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Magnesium Sulphate (MG) prevents maternal inflammation induced offspring cerebral injury evident on MRI but not via IL-1β.

Related Articles Magnesium Sulphate (MG) prevents maternal inflammation induced offspring cerebral injury evident on MRI but not via IL-1β. Neuroscience. 2017 Apr 12;: Authors: Ginsberg Y, Khatib N, Weiss B, Arison S, Ross MG, Weiner Z, Beloosesky R Abstract OBJECTIVE: As maternal treatment with magnesium sulfate (MG) may protect the fetal brain, we sought to assess the inflammation associated neuroprotective potential of MG and its association to IL-1β. METHODS: Pregnant Sprague-Dawley rats at 18 days gestation received i.p. LPS or saline. Dams were randomized to treatment with s.c. saline (control), or MG prior to or following the i.p. injection, resulting in 3 groups. At the end of the treatment, fetal brain IL-1β was quantified for 18 pregnant rats (6 of each group). Another 18 pregnant rats delivered spontaneously and pups were allowed to mature. At postnatal day 25, female offspring were examined by MRI and analyzed using voxel based analysis. Apparent diffusion coefficient (ADC) and T2 relaxation protocols were performed to assess white and gray matter injury. RESULTS: Offspring of LPS-treated dams exhibited (1) significantly increased T2 levels, and (2) increased ADC levels in white and gray matter, consistent with diffuse cerebral injury. Offspring of MG-treated LPS dams demonstrated similar T2 and ADC levels as control dams. Fetal brain IL-1β was significantly increased following maternal LPS compared to control (0.125±0.01 vs 0.100±0.01u, p<0.05). No significant decrease in IL-1β level was observed in response to maternal MG. CONCLUSIONS: Maternal LPS-induced neonatal brain injury can be prevented by maternal MG. Maternal MG therapy may be effective in human deliveries associated with maternal/fetal inflammation. The absence of a decrease in fetus brain levels of IL-1β following MG treatment implies that the mechanism of MG is not through inhibition of IL-1β production. SIGNIFICANCE STATEMENT: Intrauterine fetal exposure to maternal inflammation and pro-inflammatory cytokines is associated with adverse offspring neurological outcomes. Although its precise mechanism is not elucidated, Magnesium sulfate (MG) is commonly used as neuroprotection for white matter brain injuries in preterm fetuses. A proposed mechanism involves the ability of MG to reduce pro-inflammatory cytokine levels. In the current study, we used a rat model of LPS-induced maternal inflammation to investigate the short-term effect of MG on fetal brain IL-1β levels, and its long term neuroprotective effect by using MRI. We demonstrated that maternal administration of MG can prevent long term neonatal brain injury but, since no decrease was observed in IL-1β levels, the neuro-protective mechanism of MG is not mediated by inhibition of IL-1β production. PMID: 28412496 [PubMed - as supplied by publisher]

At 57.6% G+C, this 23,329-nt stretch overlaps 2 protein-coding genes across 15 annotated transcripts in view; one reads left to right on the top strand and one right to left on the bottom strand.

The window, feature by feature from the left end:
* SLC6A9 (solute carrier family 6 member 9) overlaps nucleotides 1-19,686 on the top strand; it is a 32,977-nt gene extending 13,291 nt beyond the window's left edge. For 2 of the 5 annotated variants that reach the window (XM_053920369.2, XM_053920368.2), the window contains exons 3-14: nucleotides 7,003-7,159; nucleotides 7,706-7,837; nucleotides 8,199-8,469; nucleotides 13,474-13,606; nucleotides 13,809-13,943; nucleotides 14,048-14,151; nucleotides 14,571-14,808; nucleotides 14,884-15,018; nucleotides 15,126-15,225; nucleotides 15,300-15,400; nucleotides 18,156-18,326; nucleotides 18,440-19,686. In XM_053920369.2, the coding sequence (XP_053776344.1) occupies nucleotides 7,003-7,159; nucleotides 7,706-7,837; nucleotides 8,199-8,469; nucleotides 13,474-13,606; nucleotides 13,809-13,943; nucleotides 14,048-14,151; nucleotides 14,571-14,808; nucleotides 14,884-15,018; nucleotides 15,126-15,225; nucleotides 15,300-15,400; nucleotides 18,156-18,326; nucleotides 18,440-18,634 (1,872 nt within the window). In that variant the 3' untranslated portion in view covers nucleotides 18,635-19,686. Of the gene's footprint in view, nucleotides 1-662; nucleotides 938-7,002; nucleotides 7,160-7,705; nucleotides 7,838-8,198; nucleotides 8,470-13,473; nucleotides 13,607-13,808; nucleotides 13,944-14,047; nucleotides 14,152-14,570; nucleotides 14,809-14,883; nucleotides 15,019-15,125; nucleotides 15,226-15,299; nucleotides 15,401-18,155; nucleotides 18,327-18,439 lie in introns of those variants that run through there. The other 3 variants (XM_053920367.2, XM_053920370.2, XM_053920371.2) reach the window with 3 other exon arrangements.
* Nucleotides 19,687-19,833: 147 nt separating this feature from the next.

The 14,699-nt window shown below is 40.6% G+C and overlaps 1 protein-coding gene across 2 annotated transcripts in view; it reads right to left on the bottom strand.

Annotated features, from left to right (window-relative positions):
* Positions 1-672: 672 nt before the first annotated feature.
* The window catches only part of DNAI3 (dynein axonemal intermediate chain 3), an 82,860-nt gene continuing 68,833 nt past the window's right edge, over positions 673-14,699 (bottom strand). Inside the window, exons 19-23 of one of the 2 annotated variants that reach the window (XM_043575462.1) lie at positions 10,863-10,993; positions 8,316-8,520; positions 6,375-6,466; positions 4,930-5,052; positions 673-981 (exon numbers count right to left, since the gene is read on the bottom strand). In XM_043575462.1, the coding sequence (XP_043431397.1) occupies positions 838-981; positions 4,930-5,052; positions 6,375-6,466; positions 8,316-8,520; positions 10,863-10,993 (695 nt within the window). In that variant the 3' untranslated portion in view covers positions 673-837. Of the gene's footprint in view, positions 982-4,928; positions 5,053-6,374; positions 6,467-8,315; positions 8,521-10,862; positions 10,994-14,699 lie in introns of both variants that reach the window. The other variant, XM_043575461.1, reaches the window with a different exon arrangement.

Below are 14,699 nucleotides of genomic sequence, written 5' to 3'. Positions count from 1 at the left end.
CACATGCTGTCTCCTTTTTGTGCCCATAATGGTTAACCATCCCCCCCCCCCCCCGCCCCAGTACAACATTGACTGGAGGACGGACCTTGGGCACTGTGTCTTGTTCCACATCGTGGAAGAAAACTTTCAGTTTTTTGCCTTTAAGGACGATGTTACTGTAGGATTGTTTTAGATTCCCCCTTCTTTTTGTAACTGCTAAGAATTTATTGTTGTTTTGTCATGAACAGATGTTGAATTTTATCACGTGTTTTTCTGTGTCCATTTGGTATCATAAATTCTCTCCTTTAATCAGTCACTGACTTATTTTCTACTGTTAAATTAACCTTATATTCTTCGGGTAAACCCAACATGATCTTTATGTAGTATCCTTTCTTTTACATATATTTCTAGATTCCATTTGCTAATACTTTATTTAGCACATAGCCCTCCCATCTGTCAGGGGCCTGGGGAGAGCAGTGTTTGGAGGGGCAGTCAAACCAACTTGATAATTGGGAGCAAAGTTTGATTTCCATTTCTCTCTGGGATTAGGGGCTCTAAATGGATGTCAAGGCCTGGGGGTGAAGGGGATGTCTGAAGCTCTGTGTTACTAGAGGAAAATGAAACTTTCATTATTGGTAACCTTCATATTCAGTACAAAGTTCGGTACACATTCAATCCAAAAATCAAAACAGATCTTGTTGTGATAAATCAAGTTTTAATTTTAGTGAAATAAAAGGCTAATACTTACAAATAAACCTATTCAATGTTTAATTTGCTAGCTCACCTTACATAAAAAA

OBJECTIVE:

As maternal treatment with magnesium sulfate (MG) may protect the fetal brain, we sought to assess the inflammation associated neuroprotective potential of MG and its association to IL-1β.

METHODS:

Pregnant Sprague-Dawley rats at 18 days gestation received i.p. LPS or saline. Dams were randomized to treatment with s.c. saline (control), or MG prior to or following the i.p. injection, resulting in 3 groups. At the end of the treatment, fetal brain IL-1β was quantified for 18 pregnant rats (6 of each group). Another 18 pregnant rats delivered spontaneously and pups were allowed to mature. At postnatal day 25, female offspring were examined by MRI and analyzed using voxel based analysis. Apparent diffusion coefficient (ADC) and T2 relaxation protocols were performed to assess white and gray matter injury.

RESULTS:

Offspring of LPS-treated dams exhibited (1) significantly increased T2 levels, and (2) increased ADC levels in white and gray matter, consistent with diffuse cerebral injury. Offspring of MG-treated LPS dams demonstrated similar T2 and ADC levels as control dams. Fetal brain IL-1β was significantly increased following maternal LPS compared to control (0.125±0.01 vs 0.100±0.01u, p<0.05). No significant decrease in IL-1β level was observed in response to maternal MG.

CONCLUSIONS:

Maternal LPS-induced neonatal brain injury can be prevented by maternal MG. Maternal MG therapy may be effective in human deliveries associated with maternal/fetal inflammation. The absence of a decrease in fetus brain levels of IL-1β following MG treatment implies that the mechanism of MG is not through inhibition of IL-1β production.

SIGNIFICANCE STATEMENT:

Intrauterine fetal exposure to maternal inflammation and pro-inflammatory cytokines is associated with adverse offspring neurological outcomes. Although its precise mechanism is not elucidated, Magnesium sulfate (MG) is commonly used as neuroprotection for white matter brain injuries in preterm fetuses. A proposed mechanism involves the ability of MG to reduce pro-inflammatory cytokine levels. In the current study, we used a rat model of LPS-induced maternal inflammation to investigate the short-term effect of MG on fetal brain IL-1β levels, and its long term neuroprotective effect by using MRI. We demonstrated that maternal administration of MG can prevent long term neonatal brain injury but, since no decrease was observed in IL-1β levels, the neuro-protective mechanism of MG is not mediated by inhibition of IL-1β production.

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